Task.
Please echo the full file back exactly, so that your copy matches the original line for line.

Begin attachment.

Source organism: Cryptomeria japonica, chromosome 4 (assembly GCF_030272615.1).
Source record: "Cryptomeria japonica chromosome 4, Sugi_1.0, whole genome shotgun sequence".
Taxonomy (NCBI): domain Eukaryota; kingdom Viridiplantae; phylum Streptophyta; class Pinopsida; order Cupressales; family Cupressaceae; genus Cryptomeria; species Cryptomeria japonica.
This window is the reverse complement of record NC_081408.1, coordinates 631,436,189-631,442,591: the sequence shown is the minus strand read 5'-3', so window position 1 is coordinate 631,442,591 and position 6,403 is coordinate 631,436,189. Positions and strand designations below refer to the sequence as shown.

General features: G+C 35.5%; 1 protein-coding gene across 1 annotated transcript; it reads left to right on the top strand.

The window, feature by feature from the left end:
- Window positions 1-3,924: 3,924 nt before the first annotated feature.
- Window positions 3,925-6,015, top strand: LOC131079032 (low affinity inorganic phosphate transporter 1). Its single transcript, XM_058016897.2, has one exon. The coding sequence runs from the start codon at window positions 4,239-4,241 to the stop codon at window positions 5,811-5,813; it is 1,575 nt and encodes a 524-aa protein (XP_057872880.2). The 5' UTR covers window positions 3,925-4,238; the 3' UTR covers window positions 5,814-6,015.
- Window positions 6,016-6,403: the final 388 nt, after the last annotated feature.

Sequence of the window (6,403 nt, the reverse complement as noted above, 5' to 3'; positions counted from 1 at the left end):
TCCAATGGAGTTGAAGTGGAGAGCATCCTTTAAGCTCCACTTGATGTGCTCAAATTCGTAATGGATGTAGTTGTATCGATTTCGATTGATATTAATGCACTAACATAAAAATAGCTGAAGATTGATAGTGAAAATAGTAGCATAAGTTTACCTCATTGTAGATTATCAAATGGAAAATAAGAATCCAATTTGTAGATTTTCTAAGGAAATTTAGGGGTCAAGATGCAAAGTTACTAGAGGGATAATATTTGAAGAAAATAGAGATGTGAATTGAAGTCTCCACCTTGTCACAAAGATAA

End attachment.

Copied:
Source organism: Cryptomeria japonica, chromosome 4 (assembly GCF_030272615.1).
Source record: "Cryptomeria japonica chromosome 4, Sugi_1.0, whole genome shotgun sequence".
Taxonomy (NCBI): domain Eukaryota; kingdom Viridiplantae; phylum Streptophyta; class Pinopsida; order Cupressales; family Cupressaceae; genus Cryptomeria; species Cryptomeria japonica.
This window is the reverse complement of record NC_081408.1, coordinates 631,436,189-631,442,591: the sequence shown is the minus strand read 5'-3', so window position 1 is coordinate 631,442,591 and position 6,403 is coordinate 631,436,189. Positions and strand designations below refer to the sequence as shown.

General features: G+C 35.5%; 1 protein-coding gene across 1 annotated transcript; it reads left to right on the top strand.

The window, feature by feature from the left end:
- Window positions 1-3,924: 3,924 nt before the first annotated feature.
- Window positions 3,925-6,015, top strand: LOC131079032 (low affinity inorganic phosphate transporter 1). Its single transcript, XM_058016897.2, has one exon. The coding sequence runs from the start codon at window positions 4,239-4,241 to the stop codon at window positions 5,811-5,813; it is 1,575 nt and encodes a 524-aa protein (XP_057872880.2). The 5' UTR covers window positions 3,925-4,238; the 3' UTR covers window positions 5,814-6,015.
- Window positions 6,016-6,403: the final 388 nt, after the last annotated feature.

Sequence of the window (6,403 nt, the reverse complement as noted above, 5' to 3'; positions counted from 1 at the left end):
TCCAATGGAGTTGAAGTGGAGAGCATCCTTTAAGCTCCACTTGATGTGCTCAAATTCGTAATGGATGTAGTTGTATCGATTTCGATTGATATTAATGCACTAACATAAAAATAGCTGAAGATTGATAGTGAAAATAGTAGCATAAGTTTACCTCATTGTAGATTATCAAATGGAAAATAAGAATCCAATTTGTAGATTTTCTAAGGAAATTTAGGGGTCAAGATGCAAAGTTACTAGAGGGATAATATTTGAAGAAAATAGAGATGTGAATTGAAGTCTCCACCTTGTCACAAAGATAA